Dugald Stewart (1753-1828)

Dugald Stewart was born in Edinburgh on 22 November 1753 and died there on 11 June 1828. Though he was a student of Adam Ferguson in Edinburgh, he spent the year 1771-2 listening to Thomas Reid in Glasgow, and it was Reid rather than Ferguson who was crucial to his philosophical development.

From an early age, Stewart showed the kind of brilliance typical to a polymath. Though his interests lay in philosophy, his gift for mathematics led to his being appointed, at the age of 25, Professor of Mathematics at Edinburgh. He held this post, first conjointly and then in succession to his father, Matthew Stewart, for ten years. Having also substituted in the moral philosophy chair in 1778-9, when Ferguson was in America negotiating for the British government, Stewart succeeded finally him in 1785. He held this second Chair for 25 years, and lectured to such effect that by the time of his retirement from teaching in 1810, he had acquired a distinguished reputation in Europe and North America.

Stewart was an immensely erudite, eclectic philosopher who drew on modern English and French philosophy as well as the domestic Scots tradition. His early encounter with Reid, however, who remained a friend and mentor until his death in 1796, had the greatest intellectual influence on him, and Stewart remained an exponent of common sense philosophy, though not an uncritical one.

Dugald Stewart had a huge impact on the intellectual climate of his time, partly through his lectures, partly through his writings. He attracted students from England, Europe and America, as well as domestic students, in numbers that had never been seen before. Their impact was exceptional. Lord Cockburn, a student of Stewart’s and subsequently a Scottish judge of considerable distinction, records that ‘To me Stewart’s lectures were like the opening of the heavens. I felt that I had a soul. Dugald Stewart was one of the greatest didactic orators’.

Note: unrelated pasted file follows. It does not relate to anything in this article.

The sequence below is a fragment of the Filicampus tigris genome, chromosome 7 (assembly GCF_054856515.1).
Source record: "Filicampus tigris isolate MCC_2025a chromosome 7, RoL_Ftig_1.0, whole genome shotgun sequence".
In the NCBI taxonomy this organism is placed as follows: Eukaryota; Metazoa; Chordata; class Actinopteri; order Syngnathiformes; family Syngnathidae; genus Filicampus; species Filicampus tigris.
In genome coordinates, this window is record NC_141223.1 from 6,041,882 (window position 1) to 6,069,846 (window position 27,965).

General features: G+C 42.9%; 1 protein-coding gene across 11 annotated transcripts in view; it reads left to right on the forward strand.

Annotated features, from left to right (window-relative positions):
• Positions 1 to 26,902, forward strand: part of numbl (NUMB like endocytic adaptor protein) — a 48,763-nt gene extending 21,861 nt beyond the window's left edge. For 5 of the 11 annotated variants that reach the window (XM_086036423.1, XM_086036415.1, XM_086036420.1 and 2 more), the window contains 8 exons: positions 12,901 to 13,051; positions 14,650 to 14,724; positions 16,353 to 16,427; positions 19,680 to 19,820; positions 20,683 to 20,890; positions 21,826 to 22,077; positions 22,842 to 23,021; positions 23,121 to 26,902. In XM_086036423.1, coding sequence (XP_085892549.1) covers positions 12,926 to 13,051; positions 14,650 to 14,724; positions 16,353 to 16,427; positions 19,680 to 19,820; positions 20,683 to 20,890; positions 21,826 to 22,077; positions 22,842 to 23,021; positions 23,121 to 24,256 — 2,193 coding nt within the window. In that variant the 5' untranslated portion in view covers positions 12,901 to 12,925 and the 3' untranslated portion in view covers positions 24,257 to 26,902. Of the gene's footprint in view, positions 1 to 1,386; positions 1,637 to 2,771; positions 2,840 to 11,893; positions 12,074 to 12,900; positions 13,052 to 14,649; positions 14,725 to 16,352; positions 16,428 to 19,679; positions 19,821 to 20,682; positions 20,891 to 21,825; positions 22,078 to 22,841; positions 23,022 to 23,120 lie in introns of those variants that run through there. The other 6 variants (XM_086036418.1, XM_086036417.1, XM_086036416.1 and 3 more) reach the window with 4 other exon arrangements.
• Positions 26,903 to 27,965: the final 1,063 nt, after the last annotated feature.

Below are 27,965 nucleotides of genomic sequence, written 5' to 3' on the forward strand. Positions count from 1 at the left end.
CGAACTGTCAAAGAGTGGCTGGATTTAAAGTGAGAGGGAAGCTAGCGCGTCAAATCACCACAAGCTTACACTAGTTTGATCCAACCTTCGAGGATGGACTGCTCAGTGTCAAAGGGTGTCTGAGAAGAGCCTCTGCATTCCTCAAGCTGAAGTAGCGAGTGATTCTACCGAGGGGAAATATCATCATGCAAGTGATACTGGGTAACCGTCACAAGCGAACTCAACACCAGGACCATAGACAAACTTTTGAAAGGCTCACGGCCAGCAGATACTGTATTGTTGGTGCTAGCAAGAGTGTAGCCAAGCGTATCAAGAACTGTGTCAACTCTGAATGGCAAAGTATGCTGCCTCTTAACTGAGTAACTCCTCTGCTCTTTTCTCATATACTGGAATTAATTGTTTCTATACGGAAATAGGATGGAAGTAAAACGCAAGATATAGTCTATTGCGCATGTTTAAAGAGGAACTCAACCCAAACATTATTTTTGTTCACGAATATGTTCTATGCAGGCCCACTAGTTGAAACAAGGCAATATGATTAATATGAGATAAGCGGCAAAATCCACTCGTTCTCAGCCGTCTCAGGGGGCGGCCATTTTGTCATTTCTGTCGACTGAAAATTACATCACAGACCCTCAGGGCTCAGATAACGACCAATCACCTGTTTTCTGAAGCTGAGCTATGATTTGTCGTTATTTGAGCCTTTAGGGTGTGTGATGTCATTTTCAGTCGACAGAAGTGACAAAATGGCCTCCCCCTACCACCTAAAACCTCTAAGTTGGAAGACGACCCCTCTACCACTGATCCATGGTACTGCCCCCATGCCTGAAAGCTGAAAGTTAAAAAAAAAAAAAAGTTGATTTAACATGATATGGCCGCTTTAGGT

Stewart’s philosophical approach to contemporary problems was an important factor in the creation of the Edinburgh Review and made it into the most powerful Whig force in the country. His French followers made his philosophy the more or less official basis for Restoration France’s troubled settlement with the Revolution, while in America, Reid and Stewart dominated the philosophical curriculum for much of the nineteenth century. Stewart’s lectures played a large part in the establishment of political economy as a university subject and his ideas of mathematics and methodology remained influential for a long time. His contributions to linguistic theory can still be regarded as a turning point in the history of the subject. At the time of his death Stewart’s prestige was such he was lamented as ‘the pride and ornament of Scotland’ and a monument erected to him on the Calton Hill in Edinburgh.

With hindsight, Stewart’s own contribution to the subject cannot be declared one of great originality. Yet taken together, his inspiring lectures and extensive writings on moral philosophy and philosophy of mind exemplify a continuation of the Scottish tradition of philosophy in which original investigation and education go hand in hand. ‘Surely’, he writes, ‘the great aim of an enlightened and benevolent philosophy, is not to rear a small number of individuals, who may be regarded as prodigies...but to diffuse as widely as possible a degree of cultivation’ and in this he unquestionably succeeded.

Gordon Graham, Princeton Theological Seminary